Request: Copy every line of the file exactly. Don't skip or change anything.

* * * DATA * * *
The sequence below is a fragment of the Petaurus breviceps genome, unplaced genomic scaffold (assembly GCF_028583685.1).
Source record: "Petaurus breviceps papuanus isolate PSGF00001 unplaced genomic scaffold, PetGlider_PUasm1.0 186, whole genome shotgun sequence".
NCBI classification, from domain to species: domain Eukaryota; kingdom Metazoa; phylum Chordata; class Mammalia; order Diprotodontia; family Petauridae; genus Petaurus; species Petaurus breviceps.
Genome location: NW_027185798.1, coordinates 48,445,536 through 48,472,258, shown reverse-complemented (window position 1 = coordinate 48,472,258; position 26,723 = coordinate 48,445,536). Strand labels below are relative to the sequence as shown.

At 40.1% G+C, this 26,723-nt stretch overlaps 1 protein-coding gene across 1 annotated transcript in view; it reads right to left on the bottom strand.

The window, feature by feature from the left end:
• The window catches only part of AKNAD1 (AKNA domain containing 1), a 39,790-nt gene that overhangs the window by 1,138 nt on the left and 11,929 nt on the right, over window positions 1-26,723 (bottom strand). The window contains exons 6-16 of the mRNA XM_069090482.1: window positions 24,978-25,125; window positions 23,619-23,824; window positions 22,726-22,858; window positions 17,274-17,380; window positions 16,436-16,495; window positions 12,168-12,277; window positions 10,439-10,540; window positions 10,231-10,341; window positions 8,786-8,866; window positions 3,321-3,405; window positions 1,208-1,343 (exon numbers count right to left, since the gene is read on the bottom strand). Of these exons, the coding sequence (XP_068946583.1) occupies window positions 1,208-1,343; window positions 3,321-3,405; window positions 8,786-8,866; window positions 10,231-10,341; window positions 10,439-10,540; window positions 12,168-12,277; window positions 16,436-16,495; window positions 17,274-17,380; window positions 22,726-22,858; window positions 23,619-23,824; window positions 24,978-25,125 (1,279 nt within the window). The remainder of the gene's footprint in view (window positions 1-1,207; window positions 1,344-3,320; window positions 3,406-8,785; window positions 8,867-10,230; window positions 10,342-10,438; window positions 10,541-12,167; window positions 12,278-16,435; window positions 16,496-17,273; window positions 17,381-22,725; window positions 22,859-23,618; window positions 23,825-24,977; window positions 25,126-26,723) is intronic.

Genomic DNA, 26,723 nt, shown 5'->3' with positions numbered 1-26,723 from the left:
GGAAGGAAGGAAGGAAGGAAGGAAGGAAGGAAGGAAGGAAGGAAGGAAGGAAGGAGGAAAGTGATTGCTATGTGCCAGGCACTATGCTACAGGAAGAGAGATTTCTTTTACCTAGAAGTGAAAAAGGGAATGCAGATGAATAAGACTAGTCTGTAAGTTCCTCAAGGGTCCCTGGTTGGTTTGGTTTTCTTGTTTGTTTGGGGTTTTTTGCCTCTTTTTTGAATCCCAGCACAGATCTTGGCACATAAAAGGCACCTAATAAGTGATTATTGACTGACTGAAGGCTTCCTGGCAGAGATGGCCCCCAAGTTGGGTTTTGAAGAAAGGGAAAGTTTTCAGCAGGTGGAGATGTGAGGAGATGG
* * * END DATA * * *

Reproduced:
The sequence below is a fragment of the Petaurus breviceps genome, unplaced genomic scaffold (assembly GCF_028583685.1).
Source record: "Petaurus breviceps papuanus isolate PSGF00001 unplaced genomic scaffold, PetGlider_PUasm1.0 186, whole genome shotgun sequence".
NCBI classification, from domain to species: domain Eukaryota; kingdom Metazoa; phylum Chordata; class Mammalia; order Diprotodontia; family Petauridae; genus Petaurus; species Petaurus breviceps.
Genome location: NW_027185798.1, coordinates 48,445,536 through 48,472,258, shown reverse-complemented (window position 1 = coordinate 48,472,258; position 26,723 = coordinate 48,445,536). Strand labels below are relative to the sequence as shown.

At 40.1% G+C, this 26,723-nt stretch overlaps 1 protein-coding gene across 1 annotated transcript in view; it reads right to left on the bottom strand.

The window, feature by feature from the left end:
• The window catches only part of AKNAD1 (AKNA domain containing 1), a 39,790-nt gene that overhangs the window by 1,138 nt on the left and 11,929 nt on the right, over window positions 1-26,723 (bottom strand). The window contains exons 6-16 of the mRNA XM_069090482.1: window positions 24,978-25,125; window positions 23,619-23,824; window positions 22,726-22,858; window positions 17,274-17,380; window positions 16,436-16,495; window positions 12,168-12,277; window positions 10,439-10,540; window positions 10,231-10,341; window positions 8,786-8,866; window positions 3,321-3,405; window positions 1,208-1,343 (exon numbers count right to left, since the gene is read on the bottom strand). Of these exons, the coding sequence (XP_068946583.1) occupies window positions 1,208-1,343; window positions 3,321-3,405; window positions 8,786-8,866; window positions 10,231-10,341; window positions 10,439-10,540; window positions 12,168-12,277; window positions 16,436-16,495; window positions 17,274-17,380; window positions 22,726-22,858; window positions 23,619-23,824; window positions 24,978-25,125 (1,279 nt within the window). The remainder of the gene's footprint in view (window positions 1-1,207; window positions 1,344-3,320; window positions 3,406-8,785; window positions 8,867-10,230; window positions 10,342-10,438; window positions 10,541-12,167; window positions 12,278-16,435; window positions 16,496-17,273; window positions 17,381-22,725; window positions 22,859-23,618; window positions 23,825-24,977; window positions 25,126-26,723) is intronic.

Genomic DNA, 26,723 nt, shown 5'->3' with positions numbered 1-26,723 from the left:
GGAAGGAAGGAAGGAAGGAAGGAAGGAAGGAAGGAAGGAAGGAAGGAAGGAAGGAGGAAAGTGATTGCTATGTGCCAGGCACTATGCTACAGGAAGAGAGATTTCTTTTACCTAGAAGTGAAAAAGGGAATGCAGATGAATAAGACTAGTCTGTAAGTTCCTCAAGGGTCCCTGGTTGGTTTGGTTTTCTTGTTTGTTTGGGGTTTTTTGCCTCTTTTTTGAATCCCAGCACAGATCTTGGCACATAAAAGGCACCTAATAAGTGATTATTGACTGACTGAAGGCTTCCTGGCAGAGATGGCCCCCAAGTTGGGTTTTGAAGAAAGGGAAAGTTTTCAGCAGGTGGAGATGTGAGGAGATGG